What’s Cooking in Lao Kitchens


And now for the food.


My dad’s friend took us to the best food we had in all of Vientiane: Lao Kitchen. We ate a lot of sub-par food, and not a lot of really local food (in restaurants, that is; of course our friends served us local food all the time. More on that below).

Photos of Lao Kitchen, Vientiane
This photo of Lao Kitchen is courtesy of TripAdvisor

Please, please, if you are ever there, go and get the mint-lime smoothie. It’s not sweet or yogurt based, but it was amazing. Huge handfuls of mint leaves with crushed iced and topped with lime juice and soda water. Very refreshing and super unique. We ordered a whole bunch of dishes to share, and they were all good.

Photos of Lao Kitchen, Vientiane
This photo of Lao Kitchen is courtesy of TripAdvisor

I was finally taught the proper way to eat the rice out of the little bamboo baskets it is served in: dip your fingers in, roll a little ball of rice, then use that to scoop up the curry or veggies.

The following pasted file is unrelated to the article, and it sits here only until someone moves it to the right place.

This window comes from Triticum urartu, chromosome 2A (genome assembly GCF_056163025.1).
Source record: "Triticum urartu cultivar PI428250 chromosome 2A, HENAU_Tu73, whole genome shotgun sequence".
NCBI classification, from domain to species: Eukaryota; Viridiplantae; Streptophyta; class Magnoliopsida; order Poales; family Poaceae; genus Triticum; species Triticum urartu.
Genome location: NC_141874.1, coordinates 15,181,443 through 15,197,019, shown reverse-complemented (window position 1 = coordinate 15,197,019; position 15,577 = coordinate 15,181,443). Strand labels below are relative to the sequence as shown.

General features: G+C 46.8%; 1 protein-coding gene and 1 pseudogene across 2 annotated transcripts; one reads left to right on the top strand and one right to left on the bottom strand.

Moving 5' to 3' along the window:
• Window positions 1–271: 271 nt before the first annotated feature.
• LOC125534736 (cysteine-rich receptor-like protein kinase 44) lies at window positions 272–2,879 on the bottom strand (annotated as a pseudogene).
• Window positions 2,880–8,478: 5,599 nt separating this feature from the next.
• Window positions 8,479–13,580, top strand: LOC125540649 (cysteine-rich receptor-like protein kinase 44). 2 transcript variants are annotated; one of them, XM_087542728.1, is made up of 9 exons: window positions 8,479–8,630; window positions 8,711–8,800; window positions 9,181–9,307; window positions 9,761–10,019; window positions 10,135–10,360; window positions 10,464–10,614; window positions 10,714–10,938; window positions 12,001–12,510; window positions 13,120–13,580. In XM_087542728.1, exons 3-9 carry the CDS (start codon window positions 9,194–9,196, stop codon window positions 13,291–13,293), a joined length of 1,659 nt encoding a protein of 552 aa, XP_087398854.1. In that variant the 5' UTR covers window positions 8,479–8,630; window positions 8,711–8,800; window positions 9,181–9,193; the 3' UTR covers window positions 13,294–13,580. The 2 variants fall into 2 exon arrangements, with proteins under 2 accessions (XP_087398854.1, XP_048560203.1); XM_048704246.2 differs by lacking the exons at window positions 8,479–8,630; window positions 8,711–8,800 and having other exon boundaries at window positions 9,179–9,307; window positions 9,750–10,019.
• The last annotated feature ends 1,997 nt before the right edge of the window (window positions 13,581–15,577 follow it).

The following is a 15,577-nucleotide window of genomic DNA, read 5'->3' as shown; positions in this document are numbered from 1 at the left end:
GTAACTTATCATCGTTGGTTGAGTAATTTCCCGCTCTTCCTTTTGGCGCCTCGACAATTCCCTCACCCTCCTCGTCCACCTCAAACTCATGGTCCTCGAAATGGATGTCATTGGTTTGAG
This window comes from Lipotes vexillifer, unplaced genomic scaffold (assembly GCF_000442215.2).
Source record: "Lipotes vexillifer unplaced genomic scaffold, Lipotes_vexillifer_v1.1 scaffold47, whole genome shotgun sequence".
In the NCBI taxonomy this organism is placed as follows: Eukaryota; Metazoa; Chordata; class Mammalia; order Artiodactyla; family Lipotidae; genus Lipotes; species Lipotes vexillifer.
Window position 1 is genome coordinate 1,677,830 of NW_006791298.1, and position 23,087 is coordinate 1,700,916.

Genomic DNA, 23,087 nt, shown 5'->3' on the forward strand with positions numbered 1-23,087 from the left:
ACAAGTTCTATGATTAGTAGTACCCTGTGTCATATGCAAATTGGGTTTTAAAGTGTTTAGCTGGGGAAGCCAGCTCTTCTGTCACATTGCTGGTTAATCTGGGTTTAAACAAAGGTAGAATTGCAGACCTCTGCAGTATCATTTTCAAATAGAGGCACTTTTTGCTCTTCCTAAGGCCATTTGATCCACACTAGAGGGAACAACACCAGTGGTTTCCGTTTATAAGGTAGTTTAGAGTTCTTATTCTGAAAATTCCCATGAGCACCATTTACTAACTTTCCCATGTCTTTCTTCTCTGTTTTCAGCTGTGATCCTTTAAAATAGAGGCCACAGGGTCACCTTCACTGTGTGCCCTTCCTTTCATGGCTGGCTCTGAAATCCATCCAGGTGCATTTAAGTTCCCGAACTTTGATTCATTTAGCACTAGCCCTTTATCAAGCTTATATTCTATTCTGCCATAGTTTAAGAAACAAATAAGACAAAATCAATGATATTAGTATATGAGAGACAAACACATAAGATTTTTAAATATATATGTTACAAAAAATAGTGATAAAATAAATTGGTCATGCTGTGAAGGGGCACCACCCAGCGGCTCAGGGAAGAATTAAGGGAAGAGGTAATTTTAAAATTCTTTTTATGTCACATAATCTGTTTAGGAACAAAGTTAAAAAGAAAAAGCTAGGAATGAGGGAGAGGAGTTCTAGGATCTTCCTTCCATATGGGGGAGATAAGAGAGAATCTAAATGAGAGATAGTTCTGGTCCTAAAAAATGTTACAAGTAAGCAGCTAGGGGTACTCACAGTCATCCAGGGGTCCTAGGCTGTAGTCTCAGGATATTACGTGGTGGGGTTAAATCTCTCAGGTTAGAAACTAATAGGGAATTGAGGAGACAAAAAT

Photos of Lao Kitchen, Vientiane
This photo of Lao Kitchen is courtesy of TripAdvisor

Pardon the Trip Advisor photos, but I was way too busy eating to take photos. Also, my fingers were sticky. But you can see both the mint smoothie and the bamboo container with the rice in the photo above. I also tried green papaya salad, because it’s traditional, but decided I’m not a fan. Not because of the salad so much, but because green papaya is just not good. My friend had the mango sticky rice for dessert, but at that point, I was way to full.


This was the more typical fare that we ate with our friends. They put all the food on big trays and then set them on little stands like these:


Everyone circles around with their rice bowl, plucking fish, vegetables and meat with their chopsticks into their rice bowls. This day was especially funny, because someone told one of the British guys that the middle bowl was snake, and he decided to fast that day. I was excited to try the snake, before they told me it was just fish.


I love this photo of the fast-moving women in the kitchen where they cooked and cleaned up our lunch.

And this is where we spent most of our time with our friends, in the real world of Laos.



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